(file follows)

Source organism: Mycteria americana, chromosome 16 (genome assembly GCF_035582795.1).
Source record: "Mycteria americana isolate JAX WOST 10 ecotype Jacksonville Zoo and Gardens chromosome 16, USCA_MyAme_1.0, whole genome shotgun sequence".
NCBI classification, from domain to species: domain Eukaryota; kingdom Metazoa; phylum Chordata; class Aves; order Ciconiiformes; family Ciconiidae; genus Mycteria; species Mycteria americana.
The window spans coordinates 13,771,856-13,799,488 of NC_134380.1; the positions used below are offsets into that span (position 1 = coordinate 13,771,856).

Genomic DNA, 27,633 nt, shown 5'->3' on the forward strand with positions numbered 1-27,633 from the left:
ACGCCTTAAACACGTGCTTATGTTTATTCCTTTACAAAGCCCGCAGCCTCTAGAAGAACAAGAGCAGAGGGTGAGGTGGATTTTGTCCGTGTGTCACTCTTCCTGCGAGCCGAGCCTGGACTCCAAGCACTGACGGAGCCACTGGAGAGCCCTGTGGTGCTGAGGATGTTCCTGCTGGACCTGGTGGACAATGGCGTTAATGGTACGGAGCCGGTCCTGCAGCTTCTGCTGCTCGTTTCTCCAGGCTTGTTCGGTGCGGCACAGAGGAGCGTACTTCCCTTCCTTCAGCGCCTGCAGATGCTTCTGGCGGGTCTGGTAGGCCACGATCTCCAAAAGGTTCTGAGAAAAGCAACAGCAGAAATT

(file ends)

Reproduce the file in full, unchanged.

Source organism: Mycteria americana, chromosome 16 (genome assembly GCF_035582795.1).
Source record: "Mycteria americana isolate JAX WOST 10 ecotype Jacksonville Zoo and Gardens chromosome 16, USCA_MyAme_1.0, whole genome shotgun sequence".
NCBI classification, from domain to species: domain Eukaryota; kingdom Metazoa; phylum Chordata; class Aves; order Ciconiiformes; family Ciconiidae; genus Mycteria; species Mycteria americana.
The window spans coordinates 13,771,856-13,799,488 of NC_134380.1; the positions used below are offsets into that span (position 1 = coordinate 13,771,856).

Genomic DNA, 27,633 nt, shown 5'->3' on the forward strand with positions numbered 1-27,633 from the left:
ACGCCTTAAACACGTGCTTATGTTTATTCCTTTACAAAGCCCGCAGCCTCTAGAAGAACAAGAGCAGAGGGTGAGGTGGATTTTGTCCGTGTGTCACTCTTCCTGCGAGCCGAGCCTGGACTCCAAGCACTGACGGAGCCACTGGAGAGCCCTGTGGTGCTGAGGATGTTCCTGCTGGACCTGGTGGACAATGGCGTTAATGGTACGGAGCCGGTCCTGCAGCTTCTGCTGCTCGTTTCTCCAGGCTTGTTCGGTGCGGCACAGAGGAGCGTACTTCCCTTCCTTCAGCGCCTGCAGATGCTTCTGGCGGGTCTGGTAGGCCACGATCTCCAAAAGGTTCTGAGAAAAGCAACAGCAGAAATT